Analysis Whisper's CEO has attempted to undercut criticism of his company by suspending its editorial team and penning a lengthy response to accusations of privacy abuses and user tracking.
Editor-in-chief Neetzan Zimmerman, as well as an undisclosed number of staff have been put on leave "pending the results of our internal review," CEO Michael Heyward wrote in a post titled "Setting the Record Straight."
Heyward continues to deny a range of privacy violations highlighted in articles earlier this month, noting that "much of The Guardian's reporting on this issue has been highly misleading or just plain wrong."
The response provides answers to 10 questions published by the same Guardian journalists in response to the news that Senator Rockefeller had sent a letter to Whisper asking for a briefing on its privacy policies.
Those answers attempt to distance Whisper from the main thrust of the complaint - that Whisper tracks its users' locations and provides details to media outlets and government agencies - by suggesting that neither the Guardian journalists nor its own editorial team understood the finer technological points and so made misleading claims and statements.
"Many of [The Guardian's] claims arise from the fact that they made technology-related inferences based on discussions with non-technical people," reads one part of the response. In another: "Neetzan's reaction to the Guardian's allegations has taken away from the substance of the issue."
Pulling troublesome claims into the finer points of technology or policy is a tried-and-tested way to kill interest in a story. Fortunately, at The Reg we love digging into a tech policy discussion and emerge holding aloft the Shovel of Truth.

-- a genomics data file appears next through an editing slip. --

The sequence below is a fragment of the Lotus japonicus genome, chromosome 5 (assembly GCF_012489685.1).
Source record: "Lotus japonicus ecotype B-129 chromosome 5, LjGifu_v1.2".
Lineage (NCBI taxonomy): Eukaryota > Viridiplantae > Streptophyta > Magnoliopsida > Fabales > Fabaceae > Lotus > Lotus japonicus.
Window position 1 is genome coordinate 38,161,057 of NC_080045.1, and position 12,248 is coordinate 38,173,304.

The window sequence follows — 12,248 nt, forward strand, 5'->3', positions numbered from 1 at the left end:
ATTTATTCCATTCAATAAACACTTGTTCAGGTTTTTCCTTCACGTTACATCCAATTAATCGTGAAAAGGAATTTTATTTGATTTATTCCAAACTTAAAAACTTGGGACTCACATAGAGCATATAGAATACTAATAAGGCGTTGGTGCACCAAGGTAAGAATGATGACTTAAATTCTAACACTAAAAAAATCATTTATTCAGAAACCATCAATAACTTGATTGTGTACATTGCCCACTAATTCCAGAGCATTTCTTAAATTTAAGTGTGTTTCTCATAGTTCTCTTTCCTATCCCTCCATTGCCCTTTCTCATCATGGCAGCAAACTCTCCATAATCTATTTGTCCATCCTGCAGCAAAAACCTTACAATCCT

To make things simpler, we're going to use Whisper's own posts to explain.
Promoting itself as “the first completely anonymous social media network” and “the safest place on the internet”, Whisper allows you to type messages top of an automatically chosen picture and post it publicly.
The app has proved hugely popular, not least because users felt it was a safe environment to share their innermost thoughts.
How was this whisper "found"?
Whisper soon discovered that these thoughts were also newsworthy and so it developed partnerships with a number of outlets including The Huffington Post, Buzzfeed, and The Guardian covering issues such as virginity at university and, as the Whisper post above shows, sexual assault in the military.
Whisper told Buzzfeed it had vetted all the posts made about sexual assault in the military, removing any it thought were bogus. But of the 23 posts in that story, five of them came from people that had specifically opted out of geolocation.
The Guardian is quite clear that based on conversations it had had with Whisper executives that it believes this verification was done by checking the location of the poster at the time of the post and both before and subsequently. In other words, by tracking the "anonymous" user to see if they had been near military bases or other similar locations that would lend veracity to the post.